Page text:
Vietnam Government Comes Clean on Toxic Waste: Formosa to Blame
The government of Vietnam has at last announced the results of an investigation into a massive fish-kill in the central coastal provinces.
The fish-kill was caused by toxic pollutants released from a steel-mill owned by Taiwan-based industrial conglomerate Formosa Plastics Group.
The announcement was made late afternoon Thursday June 30.
Citizens have long known the steel-mill in Ha Tinh Province was responsible for the disaster, but the government, who didn’t respond to the environmental emergency for the first two weeks after dead fish started to appear on beaches, have refused to acknowledge the culprit.
The government’s inaction, along with callous remarks by a Formosa executive incited protests starting May 1. Despite brutal repression which saw people beaten and arrested by police, protests occurred on successive Sundays in Cities and provinces around the country.
The communist party government of Vietnam attempted to prevent protests by putting hundreds of activists under house arrest, and by blocking access to social media sites such as Facebook, but protests occurred again for a third week.
The announcement today admitted that the steel-mill had released toxic chemicals through a waste-water pipe that extends 1.5 kilometers into the ocean. The chemicals included phenol and cyanide, and were carried by ocean currents, causing 200 kilometer tide that destroyed marine life, affecting the livelihoods of thousands of people.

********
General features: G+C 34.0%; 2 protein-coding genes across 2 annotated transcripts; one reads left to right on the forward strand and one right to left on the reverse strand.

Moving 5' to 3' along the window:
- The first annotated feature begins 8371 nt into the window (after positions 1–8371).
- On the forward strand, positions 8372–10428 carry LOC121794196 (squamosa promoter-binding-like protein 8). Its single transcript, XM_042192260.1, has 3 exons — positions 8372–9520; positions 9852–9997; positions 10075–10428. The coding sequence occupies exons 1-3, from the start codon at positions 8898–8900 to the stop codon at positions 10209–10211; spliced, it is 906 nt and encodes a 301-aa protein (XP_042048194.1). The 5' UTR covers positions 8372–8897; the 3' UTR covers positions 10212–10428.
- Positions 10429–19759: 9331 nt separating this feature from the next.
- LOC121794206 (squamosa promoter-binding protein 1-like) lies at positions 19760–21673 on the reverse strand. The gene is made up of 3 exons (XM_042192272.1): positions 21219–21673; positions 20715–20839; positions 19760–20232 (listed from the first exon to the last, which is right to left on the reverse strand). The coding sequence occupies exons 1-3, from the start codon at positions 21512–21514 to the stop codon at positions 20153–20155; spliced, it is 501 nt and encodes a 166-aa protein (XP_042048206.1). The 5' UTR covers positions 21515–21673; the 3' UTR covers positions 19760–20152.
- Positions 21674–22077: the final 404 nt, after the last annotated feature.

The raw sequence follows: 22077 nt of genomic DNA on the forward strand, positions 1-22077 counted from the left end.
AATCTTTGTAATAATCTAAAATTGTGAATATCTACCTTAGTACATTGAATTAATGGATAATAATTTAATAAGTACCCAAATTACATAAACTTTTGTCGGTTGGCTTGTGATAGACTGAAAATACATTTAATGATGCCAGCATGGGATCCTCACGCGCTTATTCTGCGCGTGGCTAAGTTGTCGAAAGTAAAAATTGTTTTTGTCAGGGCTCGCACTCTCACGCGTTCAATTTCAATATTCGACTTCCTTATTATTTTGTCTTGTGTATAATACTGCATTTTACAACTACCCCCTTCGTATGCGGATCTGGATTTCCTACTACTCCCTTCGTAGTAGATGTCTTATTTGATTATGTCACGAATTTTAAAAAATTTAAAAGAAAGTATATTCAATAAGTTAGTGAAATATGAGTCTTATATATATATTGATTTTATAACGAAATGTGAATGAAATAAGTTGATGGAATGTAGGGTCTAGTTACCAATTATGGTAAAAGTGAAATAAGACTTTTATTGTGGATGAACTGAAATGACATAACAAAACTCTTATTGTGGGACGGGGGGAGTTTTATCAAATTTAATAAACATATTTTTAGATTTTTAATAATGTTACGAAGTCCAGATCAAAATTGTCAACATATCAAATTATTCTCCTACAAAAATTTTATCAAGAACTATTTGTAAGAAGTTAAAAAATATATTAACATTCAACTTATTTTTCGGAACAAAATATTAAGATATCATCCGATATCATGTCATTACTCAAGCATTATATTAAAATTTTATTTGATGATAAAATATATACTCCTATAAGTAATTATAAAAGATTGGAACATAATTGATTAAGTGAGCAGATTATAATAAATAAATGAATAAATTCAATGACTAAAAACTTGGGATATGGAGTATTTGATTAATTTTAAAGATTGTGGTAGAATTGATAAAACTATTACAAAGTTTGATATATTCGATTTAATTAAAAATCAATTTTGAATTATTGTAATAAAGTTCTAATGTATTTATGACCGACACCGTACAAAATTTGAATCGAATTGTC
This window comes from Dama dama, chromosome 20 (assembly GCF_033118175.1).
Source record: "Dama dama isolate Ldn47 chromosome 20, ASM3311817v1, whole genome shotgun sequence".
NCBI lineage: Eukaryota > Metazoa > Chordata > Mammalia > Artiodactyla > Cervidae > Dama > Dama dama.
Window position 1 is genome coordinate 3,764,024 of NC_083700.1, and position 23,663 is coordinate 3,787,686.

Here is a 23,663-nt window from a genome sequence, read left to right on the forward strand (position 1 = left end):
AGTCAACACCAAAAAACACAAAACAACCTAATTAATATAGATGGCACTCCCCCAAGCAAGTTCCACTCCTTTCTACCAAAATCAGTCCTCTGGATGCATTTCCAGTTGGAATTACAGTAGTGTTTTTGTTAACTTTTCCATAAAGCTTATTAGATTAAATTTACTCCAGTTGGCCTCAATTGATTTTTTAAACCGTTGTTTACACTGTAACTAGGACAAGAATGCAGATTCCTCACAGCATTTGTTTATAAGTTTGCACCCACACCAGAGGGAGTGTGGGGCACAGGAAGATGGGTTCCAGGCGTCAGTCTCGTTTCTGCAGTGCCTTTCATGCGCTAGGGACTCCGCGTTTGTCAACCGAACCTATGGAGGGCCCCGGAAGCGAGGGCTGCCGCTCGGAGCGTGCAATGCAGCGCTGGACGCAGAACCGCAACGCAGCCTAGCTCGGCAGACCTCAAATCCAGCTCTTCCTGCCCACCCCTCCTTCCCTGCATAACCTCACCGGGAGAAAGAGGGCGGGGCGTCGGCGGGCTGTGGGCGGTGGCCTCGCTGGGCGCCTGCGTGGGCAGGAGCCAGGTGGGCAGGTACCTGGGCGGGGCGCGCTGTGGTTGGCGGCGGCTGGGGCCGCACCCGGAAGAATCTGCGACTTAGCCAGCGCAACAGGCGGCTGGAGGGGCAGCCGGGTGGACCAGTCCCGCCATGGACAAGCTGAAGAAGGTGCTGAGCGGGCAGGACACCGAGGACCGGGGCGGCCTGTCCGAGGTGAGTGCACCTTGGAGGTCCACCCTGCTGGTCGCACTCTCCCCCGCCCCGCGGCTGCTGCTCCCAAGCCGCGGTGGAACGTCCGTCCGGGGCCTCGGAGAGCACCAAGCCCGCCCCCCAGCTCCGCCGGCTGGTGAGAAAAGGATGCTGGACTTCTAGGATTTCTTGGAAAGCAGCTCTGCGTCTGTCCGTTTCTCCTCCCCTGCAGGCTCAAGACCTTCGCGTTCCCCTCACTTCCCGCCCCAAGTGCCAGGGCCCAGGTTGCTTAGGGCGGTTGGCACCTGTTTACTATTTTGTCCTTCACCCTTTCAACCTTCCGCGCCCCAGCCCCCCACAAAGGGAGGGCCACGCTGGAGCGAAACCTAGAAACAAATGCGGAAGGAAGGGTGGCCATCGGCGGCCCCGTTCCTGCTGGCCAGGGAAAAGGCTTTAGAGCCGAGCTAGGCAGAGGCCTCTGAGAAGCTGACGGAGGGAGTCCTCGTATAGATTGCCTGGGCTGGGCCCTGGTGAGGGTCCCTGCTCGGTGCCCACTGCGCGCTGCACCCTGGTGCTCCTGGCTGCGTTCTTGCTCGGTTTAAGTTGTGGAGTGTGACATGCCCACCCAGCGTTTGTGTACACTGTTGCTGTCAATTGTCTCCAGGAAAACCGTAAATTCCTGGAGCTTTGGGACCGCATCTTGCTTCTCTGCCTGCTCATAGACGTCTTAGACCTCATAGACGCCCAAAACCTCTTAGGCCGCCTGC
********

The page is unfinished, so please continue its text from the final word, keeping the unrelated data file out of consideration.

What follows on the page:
A Formosa Plastic Group executive made a formal apology via a recorded video that was played at the June 30 meeting. The executive blamed sub-contractors to the plant for the mistake, but said that his company will take responsibility and compensate those affected. The company pledged US$500 million in compensation. Some media outlets reported it was a US$500 million dollar fine imposed by the Vietnamese government.
Employees and subcontractors at the Ha Tinh steel plant were put on leave June 29. The plant was due to go into full production late June. It is not known when operations will begin.
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